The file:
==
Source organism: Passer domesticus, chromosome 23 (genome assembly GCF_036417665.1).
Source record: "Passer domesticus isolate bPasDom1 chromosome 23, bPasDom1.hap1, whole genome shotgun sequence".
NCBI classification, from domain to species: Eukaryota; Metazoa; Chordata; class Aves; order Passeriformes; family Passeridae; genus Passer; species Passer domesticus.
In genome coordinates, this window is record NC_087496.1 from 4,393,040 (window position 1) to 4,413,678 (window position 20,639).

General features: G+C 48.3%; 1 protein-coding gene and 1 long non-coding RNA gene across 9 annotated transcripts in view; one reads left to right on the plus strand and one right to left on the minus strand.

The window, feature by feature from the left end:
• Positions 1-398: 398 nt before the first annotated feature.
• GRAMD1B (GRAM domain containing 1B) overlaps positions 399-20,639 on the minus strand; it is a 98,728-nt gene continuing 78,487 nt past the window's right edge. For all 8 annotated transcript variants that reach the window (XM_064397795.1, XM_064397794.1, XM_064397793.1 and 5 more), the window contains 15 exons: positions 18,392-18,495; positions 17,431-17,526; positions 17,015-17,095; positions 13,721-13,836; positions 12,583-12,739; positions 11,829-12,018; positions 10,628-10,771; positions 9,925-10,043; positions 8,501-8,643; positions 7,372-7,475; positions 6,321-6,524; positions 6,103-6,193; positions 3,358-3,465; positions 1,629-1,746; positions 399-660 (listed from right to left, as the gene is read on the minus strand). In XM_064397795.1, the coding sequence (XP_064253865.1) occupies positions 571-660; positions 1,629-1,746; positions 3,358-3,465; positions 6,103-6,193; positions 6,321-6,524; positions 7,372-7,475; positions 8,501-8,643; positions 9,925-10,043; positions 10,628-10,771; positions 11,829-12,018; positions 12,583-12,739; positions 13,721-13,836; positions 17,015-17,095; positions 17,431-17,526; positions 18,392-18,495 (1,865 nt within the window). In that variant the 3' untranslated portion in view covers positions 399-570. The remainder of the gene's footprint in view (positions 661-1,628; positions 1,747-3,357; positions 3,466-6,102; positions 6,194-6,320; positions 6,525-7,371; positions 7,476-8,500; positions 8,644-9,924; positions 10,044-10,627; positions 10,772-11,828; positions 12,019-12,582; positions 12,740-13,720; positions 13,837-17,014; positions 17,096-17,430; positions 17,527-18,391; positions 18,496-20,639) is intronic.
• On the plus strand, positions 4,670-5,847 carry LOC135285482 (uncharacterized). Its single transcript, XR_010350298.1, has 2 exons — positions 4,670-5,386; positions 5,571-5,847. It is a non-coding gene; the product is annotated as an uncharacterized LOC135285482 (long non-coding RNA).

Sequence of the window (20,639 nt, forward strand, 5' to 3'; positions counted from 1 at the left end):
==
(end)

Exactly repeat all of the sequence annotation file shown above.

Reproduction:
Source organism: Passer domesticus, chromosome 23 (genome assembly GCF_036417665.1).
Source record: "Passer domesticus isolate bPasDom1 chromosome 23, bPasDom1.hap1, whole genome shotgun sequence".
NCBI classification, from domain to species: Eukaryota; Metazoa; Chordata; class Aves; order Passeriformes; family Passeridae; genus Passer; species Passer domesticus.
In genome coordinates, this window is record NC_087496.1 from 4,393,040 (window position 1) to 4,413,678 (window position 20,639).

General features: G+C 48.3%; 1 protein-coding gene and 1 long non-coding RNA gene across 9 annotated transcripts in view; one reads left to right on the plus strand and one right to left on the minus strand.

The window, feature by feature from the left end:
• Positions 1-398: 398 nt before the first annotated feature.
• GRAMD1B (GRAM domain containing 1B) overlaps positions 399-20,639 on the minus strand; it is a 98,728-nt gene continuing 78,487 nt past the window's right edge. For all 8 annotated transcript variants that reach the window (XM_064397795.1, XM_064397794.1, XM_064397793.1 and 5 more), the window contains 15 exons: positions 18,392-18,495; positions 17,431-17,526; positions 17,015-17,095; positions 13,721-13,836; positions 12,583-12,739; positions 11,829-12,018; positions 10,628-10,771; positions 9,925-10,043; positions 8,501-8,643; positions 7,372-7,475; positions 6,321-6,524; positions 6,103-6,193; positions 3,358-3,465; positions 1,629-1,746; positions 399-660 (listed from right to left, as the gene is read on the minus strand). In XM_064397795.1, the coding sequence (XP_064253865.1) occupies positions 571-660; positions 1,629-1,746; positions 3,358-3,465; positions 6,103-6,193; positions 6,321-6,524; positions 7,372-7,475; positions 8,501-8,643; positions 9,925-10,043; positions 10,628-10,771; positions 11,829-12,018; positions 12,583-12,739; positions 13,721-13,836; positions 17,015-17,095; positions 17,431-17,526; positions 18,392-18,495 (1,865 nt within the window). In that variant the 3' untranslated portion in view covers positions 399-570. The remainder of the gene's footprint in view (positions 661-1,628; positions 1,747-3,357; positions 3,466-6,102; positions 6,194-6,320; positions 6,525-7,371; positions 7,476-8,500; positions 8,644-9,924; positions 10,044-10,627; positions 10,772-11,828; positions 12,019-12,582; positions 12,740-13,720; positions 13,837-17,014; positions 17,096-17,430; positions 17,527-18,391; positions 18,496-20,639) is intronic.
• On the plus strand, positions 4,670-5,847 carry LOC135285482 (uncharacterized). Its single transcript, XR_010350298.1, has 2 exons — positions 4,670-5,386; positions 5,571-5,847. It is a non-coding gene; the product is annotated as an uncharacterized LOC135285482 (long non-coding RNA).

Sequence of the window (20,639 nt, forward strand, 5' to 3'; positions counted from 1 at the left end):